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by jimmar
Rated: E · Article · History · #2196860
A Touch of The Whore
"God Bless Dinny Daugherty"--stage whispered 'Bloomers' Connolly--"There wasn't a touch of the whore in him". The year was 1947 and it was one of many requiem toasts given by his fellow longshoremen in the crowded kitchen of his home in Charlestown Ma. The six-room flat in a three-storied building--called a '3 decker' by natives, was filled beyond capacity. John F Kennedy, a future president of the United States is holding a paper cup full of Bushnell's finest whiskey and listening to the stories of the deceased Dinny Daugherty. Billy Sutton the coordinator of the John F Kennedy for US House of Representatives for Ward 11--covering Charleston and North Cambridge--is teaching the young Navy officer the basics of all politics--that it's local and people like to be asked. As he maneuvers his man through the bizarre decorum associated with an Irish wake one 'Peaches' Flynn, a massive 6 foot 4 broken nosed ex pug--has his arm around the young candidate--telling him how 'Bloomers' earned his nickname. "When working a Freighter, he found a crate full of silk underwear and quickly donned 60 or so panties--later in the day--dead drunk--he fell over the side and was hospitalized for immersion--and by law,--his possessions were itemized". Peaches then topped off JFK's drink and began singing and encouraging the group to join in:
There were writers, there were fighters, lots of dynamiters.
There were beer wine and whiskey and a cake;
There were men in high positions, there were Irish politicians.
And they all got drunk at Steve O'Donnell's wake. (wiki:)
JFK thought better of asking 'Peaches' how he came by his 'moniker' but was to adopt the 'whore' phrase and use it many times over the years describing his political and private enemies.

The House wake, common in the Irish enclaves of Boston, Chicago, and New York until the mid-forties; is the result of the Irish diaspora of the 1840s and was usually a necessity, not a preference. With its unconventional custom and eccentric behavior, it is considered by many as being ribald and disrespectful. They fail to understand that the bereaved are the children and grandchildren of the 1st Holocaust. Their parents and grandparents religion left them vulnerable to the British extermination plan. The Irish home wake was many things--a reunion from geographical separation--a job possibility--a rekindled romance or match--a resentment resolved--and for many, to eat or to drink more than you could afford. Of course with alcohol being the 'social lubricant', the noise decibel 'was off the wall', the people expressing their condolences are competing with a kitchen full of loud--well-imbibed mourners. The halls and stairwells are packed with humanity far beyond capacity, with drinks and sandwiches and children appearing and disappearing. Everybody talks, it's a cacophony of well-wishers, disagreements-sports-talk-and the life-blood of any Irish interaction--gossip. The funeral home with its solemn funeral director and his three or four aged creeptonian ushers somberly instilling a death-row atmosphere on the proceeding has successfully put the 'Irish home wake to rest.
In the late forties, Joe Kennedy prevailed on his second-oldest son Jack to run for political office. Everyone knew that he had been grooming his son Joe for a political career; unfortunately, his plane went down in flames over Europe on a WW2 secret mission. In early September 1947 James Micheal Curley, the Representative of Ward 11 announced he would not seek re-election--his 'stepping down' coincided with the rumors of the Kennedy interest in his office. His future improved dramatically when his personal and financial difficulties seemed to abate. Curley's overextended mansion-like home in Jamaica Plain became mortgage-free--he received pardons from then-President Truman and a pressured State Legislature awarded him a lifetime retirement pension. Being a one-time Governor of Massachusetts--having served two terms US House of Representatives--Four-times Mayor of Boston--part of his last term In a Federal prison--he had his share of enemies and was considered by many to be a rogue and political fraud. It was rumored he won his first election by alluding to his opponent as a "notorious heterosexual" and despite the railings and outrage of Bostons Catholic Cardinal O'Connell and the four largest area newspapers who continually demanded his 'scalp'--the Irish Catholic voters continued to put him back into Office. There were many who championed him, as did Edwin O'Connor in his best-selling novel 'The purple Shamrock'. The novel showed a kind and benevolent Curley with 'A slight touch of the whore'. It became a nationally popular movie called 'The Last Hurrah' starring Spencer Tracy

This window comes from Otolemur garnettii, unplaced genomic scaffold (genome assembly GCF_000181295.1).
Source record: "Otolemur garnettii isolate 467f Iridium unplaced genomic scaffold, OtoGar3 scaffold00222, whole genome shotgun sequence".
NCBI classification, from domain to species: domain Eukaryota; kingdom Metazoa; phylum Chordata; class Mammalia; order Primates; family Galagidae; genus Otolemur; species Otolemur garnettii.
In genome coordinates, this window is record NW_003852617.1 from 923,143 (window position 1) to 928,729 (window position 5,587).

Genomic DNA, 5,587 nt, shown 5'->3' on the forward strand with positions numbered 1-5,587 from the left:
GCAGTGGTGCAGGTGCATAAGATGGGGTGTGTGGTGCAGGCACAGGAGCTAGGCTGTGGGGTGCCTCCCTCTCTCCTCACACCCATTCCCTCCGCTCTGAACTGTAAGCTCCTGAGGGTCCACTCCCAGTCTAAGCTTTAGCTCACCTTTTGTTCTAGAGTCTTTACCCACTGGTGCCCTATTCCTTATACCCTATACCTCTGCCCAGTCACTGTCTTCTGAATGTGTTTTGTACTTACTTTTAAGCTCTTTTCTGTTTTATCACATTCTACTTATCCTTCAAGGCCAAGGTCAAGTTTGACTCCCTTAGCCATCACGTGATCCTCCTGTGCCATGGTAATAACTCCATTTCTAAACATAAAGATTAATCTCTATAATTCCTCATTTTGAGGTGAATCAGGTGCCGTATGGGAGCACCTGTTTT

When Joseph Kennedy, in a rare political appearance, announced the candidacy of JFK--the unique platform included a direct appeal to women voters. Cambridge councilman Mike Neville--the initial favorite in the House race--would be the first casualty of that direct appeal to women. At the Invitation of Rose Kennedy and her daughters, over 1400 ladies from North Cambridge and Charlestown were invited for Tea at the Hotel Commander Grand Ballroom in Harvard Square Cambridge. The chance that any of these 1400 women ever being at this hotel other than working there were slim. They came--with eligible daughters in tow--to meet the young bachelor candidate. Rose Kennedy spoke for her son, as her daughters Eunice, Patricia, and Jean 'worked the room'; with father Joe and brothers Bobby and Ted in the background, These 'Tea's were held in Knights of Columbus halls and church basements--displaying the beginnings of that formidable machine that would capture the Democratic party and eventually the presidency. JFK won his first race by 10,000 votes.








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